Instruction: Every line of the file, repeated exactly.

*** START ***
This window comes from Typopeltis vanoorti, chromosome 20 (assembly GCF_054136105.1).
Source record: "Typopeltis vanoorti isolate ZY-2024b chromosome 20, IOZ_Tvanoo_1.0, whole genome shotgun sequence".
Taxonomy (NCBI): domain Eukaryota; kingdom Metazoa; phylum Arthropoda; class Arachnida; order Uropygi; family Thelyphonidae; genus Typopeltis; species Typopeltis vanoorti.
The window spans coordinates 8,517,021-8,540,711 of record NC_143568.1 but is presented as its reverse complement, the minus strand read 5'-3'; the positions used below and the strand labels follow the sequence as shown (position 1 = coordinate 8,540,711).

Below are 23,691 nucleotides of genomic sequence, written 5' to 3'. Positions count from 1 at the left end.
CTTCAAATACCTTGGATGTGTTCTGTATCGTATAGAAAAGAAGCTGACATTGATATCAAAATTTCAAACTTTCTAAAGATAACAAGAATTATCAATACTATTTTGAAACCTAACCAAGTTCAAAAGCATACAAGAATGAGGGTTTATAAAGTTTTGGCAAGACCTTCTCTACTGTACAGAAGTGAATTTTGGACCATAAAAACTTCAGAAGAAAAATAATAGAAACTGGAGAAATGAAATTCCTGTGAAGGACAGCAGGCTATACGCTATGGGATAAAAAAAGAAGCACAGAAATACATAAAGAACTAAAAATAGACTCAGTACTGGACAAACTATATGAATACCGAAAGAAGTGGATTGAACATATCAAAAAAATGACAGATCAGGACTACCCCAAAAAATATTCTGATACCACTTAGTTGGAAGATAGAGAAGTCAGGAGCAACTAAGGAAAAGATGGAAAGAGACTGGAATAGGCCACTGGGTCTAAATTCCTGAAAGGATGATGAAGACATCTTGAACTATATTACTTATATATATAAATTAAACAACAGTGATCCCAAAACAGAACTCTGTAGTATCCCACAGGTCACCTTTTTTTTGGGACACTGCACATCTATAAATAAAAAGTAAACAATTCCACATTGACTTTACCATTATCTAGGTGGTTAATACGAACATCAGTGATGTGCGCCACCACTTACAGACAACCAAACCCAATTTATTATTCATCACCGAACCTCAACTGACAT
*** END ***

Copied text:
This window comes from Typopeltis vanoorti, chromosome 20 (assembly GCF_054136105.1).
Source record: "Typopeltis vanoorti isolate ZY-2024b chromosome 20, IOZ_Tvanoo_1.0, whole genome shotgun sequence".
Taxonomy (NCBI): domain Eukaryota; kingdom Metazoa; phylum Arthropoda; class Arachnida; order Uropygi; family Thelyphonidae; genus Typopeltis; species Typopeltis vanoorti.
The window spans coordinates 8,517,021-8,540,711 of record NC_143568.1 but is presented as its reverse complement, the minus strand read 5'-3'; the positions used below and the strand labels follow the sequence as shown (position 1 = coordinate 8,540,711).

Below are 23,691 nucleotides of genomic sequence, written 5' to 3'. Positions count from 1 at the left end.
CTTCAAATACCTTGGATGTGTTCTGTATCGTATAGAAAAGAAGCTGACATTGATATCAAAATTTCAAACTTTCTAAAGATAACAAGAATTATCAATACTATTTTGAAACCTAACCAAGTTCAAAAGCATACAAGAATGAGGGTTTATAAAGTTTTGGCAAGACCTTCTCTACTGTACAGAAGTGAATTTTGGACCATAAAAACTTCAGAAGAAAAATAATAGAAACTGGAGAAATGAAATTCCTGTGAAGGACAGCAGGCTATACGCTATGGGATAAAAAAAGAAGCACAGAAATACATAAAGAACTAAAAATAGACTCAGTACTGGACAAACTATATGAATACCGAAAGAAGTGGATTGAACATATCAAAAAAATGACAGATCAGGACTACCCCAAAAAATATTCTGATACCACTTAGTTGGAAGATAGAGAAGTCAGGAGCAACTAAGGAAAAGATGGAAAGAGACTGGAATAGGCCACTGGGTCTAAATTCCTGAAAGGATGATGAAGACATCTTGAACTATATTACTTATATATATAAATTAAACAACAGTGATCCCAAAACAGAACTCTGTAGTATCCCACAGGTCACCTTTTTTTTGGGACACTGCACATCTATAAATAAAAAGTAAACAATTCCACATTGACTTTACCATTATCTAGGTGGTTAATACGAACATCAGTGATGTGCGCCACCACTTACAGACAACCAAACCCAATTTATTATTCATCACCGAACCTCAACTGACAT